Fate Of Things To Come (a conference of stones) 2013
Three channel synchronised video and sound installation. Duration 9’48”
No ordinary stones these, and what better community to discuss the fate of things to come – a collection of song/stone voices from diverse geophysical sources.
A stand-alone work symbolizing harmony and solidarity, Fate of Things to Come was originally devised as a contribution to Lines in the Ocean, an exhibition in support of the establishment of a fully protected ocean sanctuary around the Kermadecs, a unique region of mostly underwater volcanoes located north of Aotearoa/New Zealand between White Island and Tonga. Five years of negotiation have finally succeeded with NZ Government announcing approval this year of the Kermadec Sanctuary proposal.
Full ratification will occur in April 2016)
Camera by Bruce Foster
Sound recorded by John Kim
Devised, performed, edited by Phil Dadson 2013/14
Produced with the support of:
Pew Charitable Trust
CNZ Arts Council of New Zealand
Colab Creative Technologies/AUT University Auckland.
Exhibited: Silo Summer of Sculpture, Auckland. 2013. ‘Lines in the Ocean’ exhibition, Museum of Contemporary Art, Santiago, Chile, 2013 & Tjibaou Cultural Centre, New Caledonia 2015.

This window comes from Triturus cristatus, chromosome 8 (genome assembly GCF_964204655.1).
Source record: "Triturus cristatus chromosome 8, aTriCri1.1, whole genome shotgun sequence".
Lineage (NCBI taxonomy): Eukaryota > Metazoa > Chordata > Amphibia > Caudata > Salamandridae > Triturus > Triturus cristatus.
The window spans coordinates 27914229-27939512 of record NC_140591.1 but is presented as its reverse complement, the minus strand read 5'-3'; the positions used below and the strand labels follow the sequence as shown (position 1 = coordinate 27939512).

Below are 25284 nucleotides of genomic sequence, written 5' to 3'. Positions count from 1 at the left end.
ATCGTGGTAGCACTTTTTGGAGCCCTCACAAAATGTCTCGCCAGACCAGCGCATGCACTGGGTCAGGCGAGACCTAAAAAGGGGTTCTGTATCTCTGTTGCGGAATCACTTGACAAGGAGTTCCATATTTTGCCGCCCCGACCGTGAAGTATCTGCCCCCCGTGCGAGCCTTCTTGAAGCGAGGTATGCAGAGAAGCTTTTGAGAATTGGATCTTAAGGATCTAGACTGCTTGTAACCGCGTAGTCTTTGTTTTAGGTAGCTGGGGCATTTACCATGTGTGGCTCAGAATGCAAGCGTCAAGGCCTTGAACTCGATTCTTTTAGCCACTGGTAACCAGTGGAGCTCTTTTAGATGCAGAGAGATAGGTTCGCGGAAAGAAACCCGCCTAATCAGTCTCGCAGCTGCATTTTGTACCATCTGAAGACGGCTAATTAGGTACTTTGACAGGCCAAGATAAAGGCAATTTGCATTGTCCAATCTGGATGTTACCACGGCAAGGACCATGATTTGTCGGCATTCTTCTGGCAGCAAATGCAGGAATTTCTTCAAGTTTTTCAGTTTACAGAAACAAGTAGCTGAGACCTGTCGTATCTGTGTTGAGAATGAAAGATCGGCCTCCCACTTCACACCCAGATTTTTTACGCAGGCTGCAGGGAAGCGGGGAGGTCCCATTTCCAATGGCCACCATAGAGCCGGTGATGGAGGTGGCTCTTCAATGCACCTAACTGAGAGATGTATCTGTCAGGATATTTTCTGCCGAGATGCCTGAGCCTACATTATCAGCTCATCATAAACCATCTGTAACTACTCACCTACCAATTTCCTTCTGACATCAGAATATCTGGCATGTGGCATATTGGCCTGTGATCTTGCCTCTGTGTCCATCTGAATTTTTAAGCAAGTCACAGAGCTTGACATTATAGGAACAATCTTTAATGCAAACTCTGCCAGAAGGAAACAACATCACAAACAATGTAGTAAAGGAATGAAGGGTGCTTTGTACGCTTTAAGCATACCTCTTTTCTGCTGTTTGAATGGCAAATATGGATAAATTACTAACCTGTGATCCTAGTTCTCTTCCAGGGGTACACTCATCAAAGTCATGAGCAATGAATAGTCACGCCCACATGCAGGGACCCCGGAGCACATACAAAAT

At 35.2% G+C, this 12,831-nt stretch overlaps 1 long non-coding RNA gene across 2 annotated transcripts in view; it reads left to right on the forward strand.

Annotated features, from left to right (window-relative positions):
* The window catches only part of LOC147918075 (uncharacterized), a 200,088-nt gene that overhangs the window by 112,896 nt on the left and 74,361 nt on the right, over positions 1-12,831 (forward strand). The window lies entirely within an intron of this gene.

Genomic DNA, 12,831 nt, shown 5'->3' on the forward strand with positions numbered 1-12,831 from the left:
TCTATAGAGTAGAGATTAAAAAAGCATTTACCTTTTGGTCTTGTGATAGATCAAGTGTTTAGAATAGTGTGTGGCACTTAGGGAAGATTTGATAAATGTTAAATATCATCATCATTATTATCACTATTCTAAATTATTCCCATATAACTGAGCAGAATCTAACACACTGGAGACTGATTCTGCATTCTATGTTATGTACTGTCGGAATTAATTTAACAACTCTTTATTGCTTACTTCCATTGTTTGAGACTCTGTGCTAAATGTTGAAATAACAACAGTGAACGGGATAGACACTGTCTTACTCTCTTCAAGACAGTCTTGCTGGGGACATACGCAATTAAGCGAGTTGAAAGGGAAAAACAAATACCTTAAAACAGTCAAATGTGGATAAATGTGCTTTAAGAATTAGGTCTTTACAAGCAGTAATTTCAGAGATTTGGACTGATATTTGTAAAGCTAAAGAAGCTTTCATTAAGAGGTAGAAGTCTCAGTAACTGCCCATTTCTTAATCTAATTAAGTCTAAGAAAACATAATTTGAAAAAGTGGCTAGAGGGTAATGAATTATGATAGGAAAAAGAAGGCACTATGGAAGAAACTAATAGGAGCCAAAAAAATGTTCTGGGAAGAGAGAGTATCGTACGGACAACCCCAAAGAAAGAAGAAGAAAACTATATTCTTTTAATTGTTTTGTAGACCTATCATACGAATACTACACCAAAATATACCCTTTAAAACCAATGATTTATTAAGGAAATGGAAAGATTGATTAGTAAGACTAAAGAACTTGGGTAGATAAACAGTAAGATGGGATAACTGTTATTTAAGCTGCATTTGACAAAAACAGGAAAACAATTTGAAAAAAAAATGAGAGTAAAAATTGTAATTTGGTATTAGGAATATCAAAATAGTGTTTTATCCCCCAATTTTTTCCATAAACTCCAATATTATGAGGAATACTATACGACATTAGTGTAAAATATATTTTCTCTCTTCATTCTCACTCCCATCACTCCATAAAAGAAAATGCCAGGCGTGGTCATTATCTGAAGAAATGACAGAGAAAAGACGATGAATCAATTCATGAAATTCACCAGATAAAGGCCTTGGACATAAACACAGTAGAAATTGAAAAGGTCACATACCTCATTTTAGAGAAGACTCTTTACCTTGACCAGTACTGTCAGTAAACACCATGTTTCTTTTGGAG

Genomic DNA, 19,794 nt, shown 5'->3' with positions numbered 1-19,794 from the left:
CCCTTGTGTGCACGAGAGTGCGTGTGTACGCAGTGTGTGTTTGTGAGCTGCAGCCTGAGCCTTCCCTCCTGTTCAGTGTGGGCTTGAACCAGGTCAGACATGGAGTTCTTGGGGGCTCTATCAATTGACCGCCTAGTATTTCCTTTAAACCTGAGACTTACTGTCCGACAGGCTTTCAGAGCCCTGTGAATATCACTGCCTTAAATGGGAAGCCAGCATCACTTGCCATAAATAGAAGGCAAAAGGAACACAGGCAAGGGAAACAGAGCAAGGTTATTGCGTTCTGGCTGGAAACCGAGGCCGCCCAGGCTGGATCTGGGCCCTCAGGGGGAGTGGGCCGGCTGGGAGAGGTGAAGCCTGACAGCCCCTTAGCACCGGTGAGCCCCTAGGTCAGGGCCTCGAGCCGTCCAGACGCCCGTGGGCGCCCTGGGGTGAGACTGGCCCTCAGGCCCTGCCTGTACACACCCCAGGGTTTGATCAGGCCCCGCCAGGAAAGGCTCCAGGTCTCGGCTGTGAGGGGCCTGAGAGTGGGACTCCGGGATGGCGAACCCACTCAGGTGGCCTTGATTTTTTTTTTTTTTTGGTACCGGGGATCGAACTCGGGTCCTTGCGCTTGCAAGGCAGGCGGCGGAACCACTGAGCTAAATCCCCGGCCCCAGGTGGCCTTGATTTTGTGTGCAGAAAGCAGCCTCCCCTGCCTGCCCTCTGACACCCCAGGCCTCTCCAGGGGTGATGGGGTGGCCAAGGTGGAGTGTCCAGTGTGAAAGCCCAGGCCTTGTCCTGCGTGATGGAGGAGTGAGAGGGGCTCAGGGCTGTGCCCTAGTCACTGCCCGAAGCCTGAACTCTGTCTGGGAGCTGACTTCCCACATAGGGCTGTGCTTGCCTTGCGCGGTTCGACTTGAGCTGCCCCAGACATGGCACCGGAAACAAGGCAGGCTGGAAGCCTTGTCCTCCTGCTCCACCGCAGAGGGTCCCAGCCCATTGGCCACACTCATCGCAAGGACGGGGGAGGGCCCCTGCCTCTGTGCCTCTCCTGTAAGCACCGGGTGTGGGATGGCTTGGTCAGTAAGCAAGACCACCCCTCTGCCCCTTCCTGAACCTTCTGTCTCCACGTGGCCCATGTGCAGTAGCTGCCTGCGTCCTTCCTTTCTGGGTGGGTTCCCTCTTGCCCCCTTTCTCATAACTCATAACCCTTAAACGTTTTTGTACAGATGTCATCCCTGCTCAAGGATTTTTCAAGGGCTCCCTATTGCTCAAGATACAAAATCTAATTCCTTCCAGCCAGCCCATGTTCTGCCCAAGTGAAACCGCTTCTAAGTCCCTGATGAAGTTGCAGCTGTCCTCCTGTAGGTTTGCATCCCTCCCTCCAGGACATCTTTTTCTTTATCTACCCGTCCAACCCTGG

Phil Dadson’s transdisciplinary practice includes digital video/audio and installation, performances and exhibitions, building experimental sonic objects, graphic scores, drawing, music composition and improvisations on invented instruments. Following membership of the foundation group for Scratch Orchestra (London, 1969, with Cornelius Cardew, Michael Parsons and others), Dadson returned to New Zealand to establish Scratch Orchestra (NZ), and later From Scratch (1974 – 2004), remembered as New Zealand’s most original rhythm/performance group, known internationally for its funky rhythms and compelling performances on original instruments. Appointed to the Elam School of Fine Arts Sculpture department in 1977, Dadson was made Head of Intermedia/Time-based arts in 1986; a position he held and was influential in until 2001 when he left to focus on his personal practice. He has been the recipient of many key awards and commissions including a Fulbright Cultural Travel Award to the USA, an Arts Foundation Laureate Award in 2001, Antarctica Artist Fellowship in 2003, ONZM in 2005 and various International research residencies including a Wallace/Fulbright Headlands residency award for 2016. He lives in Auckland with his wife Camilla and loves nothing more than drifting off shore in a kayak. He is represented by Trish Clark Gallery, Auckland.